What soft skills do CIOs need?

Will Astbury
by Will Astbury 26 April 2017

Being an exceptional CIO is not just about achieving your organisation’s objectives. It is an unusual leadership role in which you must meet targets, maintain daily operations, innovate, increase efficiency, and protect your organisation’s infrastructure whilst inspiring your team and balancing individuals’ emotions and desires. This is no easy task.

Harvard Business Review stated: “The tech industry’s combination of high-velocity competition, complexity, global talent, and interdependence among rivals makes it a truly unique environment, requiring a distinct set of leadership skills.”

In this article, the consultants from Crimson’s IT recruitment agency have defined exactly which specialist skills CIOs need to succeed in their role.What soft skills do CIOs need?

  • Business focus: The most successful tech leaders focus on solving real business problems and adding value for customers. Board members and departmental leaders are far more likely to embrace a CIO’s ideas if they have demonstrated how technology can help their department achieve its individual and organisational targets.
  • Communication skills: CIOs need to have the communication skills of a hostage negotiator. They must communicate with a variety of colleagues that have varied levels of technical knowledge. An article on Forbes.com said CIOs need the ability to “articulate complicated technical concepts to non-tech stakeholders simply and effectively” whilst giving context and inspiring techy IT team members. A CIO must persuade his team that the product they are building or supporting has a true and valued purpose. “A team that truly believes in their company’s products will be a highly productive and committed team”.
  • Remaining calm and delivering under pressure: It is the CIOs responsibility when times get tough to act as buffer between their team and other departments of the business / customers so they can fix problems / create solutions quickly, effectively, and without stress nor distraction.
  • Emotional intelligence: CIO.com claimed that CIOs with good emotional intelligence are “priceless in a business environment”. Good CIOs will be confident, humble, and will listen to their team’s ideas. They will also act with empathy, people can feel dehumanised in corporate organisations so CIOs must think about how their employees feel and understand their desires. Emotional intelligence helps CIOs make the right decisions for their organisations and their employees.
  • Engaging, dynamic personality: Both introverted and extrovert IT leaders can motivate and inspire their colleagues. Top CIOs do this by creating an environment of innovation where their teams are empowered to work both independently and within teams to solve critical business problems.
  • They’re highly collaborative: CIOs understand the power in working with others to solve critical business problems. They lead by example in working with leaders of other business units to build cohesive strategies and expect the same from their team.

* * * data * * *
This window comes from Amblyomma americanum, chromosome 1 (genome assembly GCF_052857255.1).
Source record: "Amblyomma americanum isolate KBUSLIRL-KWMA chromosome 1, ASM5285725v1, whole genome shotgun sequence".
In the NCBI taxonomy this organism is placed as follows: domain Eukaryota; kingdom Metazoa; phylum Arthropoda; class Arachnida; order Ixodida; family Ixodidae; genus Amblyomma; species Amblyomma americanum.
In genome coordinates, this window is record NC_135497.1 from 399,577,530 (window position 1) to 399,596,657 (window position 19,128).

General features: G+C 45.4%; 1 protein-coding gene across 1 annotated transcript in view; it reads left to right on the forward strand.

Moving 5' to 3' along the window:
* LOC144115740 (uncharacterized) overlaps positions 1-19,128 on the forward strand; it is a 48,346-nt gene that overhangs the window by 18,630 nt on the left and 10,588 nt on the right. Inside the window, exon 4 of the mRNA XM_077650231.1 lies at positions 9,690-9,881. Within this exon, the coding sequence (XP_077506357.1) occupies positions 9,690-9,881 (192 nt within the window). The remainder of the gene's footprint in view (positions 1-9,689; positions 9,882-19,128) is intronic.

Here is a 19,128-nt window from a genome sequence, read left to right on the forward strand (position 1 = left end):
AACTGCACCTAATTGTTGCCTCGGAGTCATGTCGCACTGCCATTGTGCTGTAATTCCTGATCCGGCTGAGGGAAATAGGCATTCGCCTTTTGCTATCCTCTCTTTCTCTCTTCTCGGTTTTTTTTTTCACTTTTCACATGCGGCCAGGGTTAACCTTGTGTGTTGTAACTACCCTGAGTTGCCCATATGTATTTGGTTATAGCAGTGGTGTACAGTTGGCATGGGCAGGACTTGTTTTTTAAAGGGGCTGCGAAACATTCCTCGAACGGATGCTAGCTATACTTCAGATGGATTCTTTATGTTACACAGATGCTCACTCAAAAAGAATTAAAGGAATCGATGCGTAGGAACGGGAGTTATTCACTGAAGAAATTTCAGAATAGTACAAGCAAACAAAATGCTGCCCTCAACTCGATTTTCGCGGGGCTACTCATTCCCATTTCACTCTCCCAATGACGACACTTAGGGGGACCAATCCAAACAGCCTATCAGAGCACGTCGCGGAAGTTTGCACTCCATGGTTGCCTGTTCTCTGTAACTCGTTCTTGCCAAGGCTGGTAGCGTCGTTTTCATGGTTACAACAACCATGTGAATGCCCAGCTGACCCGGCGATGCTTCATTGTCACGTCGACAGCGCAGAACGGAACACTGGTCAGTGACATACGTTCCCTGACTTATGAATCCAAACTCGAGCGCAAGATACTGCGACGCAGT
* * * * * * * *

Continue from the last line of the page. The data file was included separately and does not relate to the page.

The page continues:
• They recognise team efforts: The most effective CIOs identify and reward the extraordinary efforts and achievements of individuals in their team. This recognition is critical for employee engagement and for retaining the best talent.
  • The ability to make tough decisions: Good CIOs trust their judgement and make difficult decisions quickly. Businesses are transforming at a rapid pace and disruptive innovations are cropping up everywhere. Whilst some decisions must be evaluated and assessed carefully, some must be made quickly. For example, this might be making a snap decision to hire a talented candidate based on gut instinct.
  • The ability to recognise your own weaknesses: Ultimately, people can’t change who they are – even CIOs. They can work on their technical skills and management of situations but smart CIOs know when to appoint staff with complimentary skills to their own. For example, if a CIO knows that sometimes they may lack sensitivity, they may appoint someone with good emotional awareness to help them deal with delicate situations.
  • Proven drive for personal skills development: A leader is constantly looking to try and improve themselves. They take ownership of identifying and pursuing professional development opportunities.
  • Quality is the number one priority: A true leader doesn’t just do something to get it done, and they don’t do things half-heartedly nor sloppily. The best CIOs are only finished when the quality of the finished product is as high as it possibly can be. Leaders want everything that their team produces to be a sign of their commitment to excellence.

If you are an IT leader with these qualities, we want to hear from you. You can check out our latest vacancies or submit your CV to us. Alternatively, call 01675 466 477 and ask to speak to one of our expert IT recruitment consultants.

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Crimson is an IT consultancy, an IT solutions provider, an IT recruitment agency, and a Microsoft Gold Partner operating across the UK.

Topics: CIO, Leadership, Skills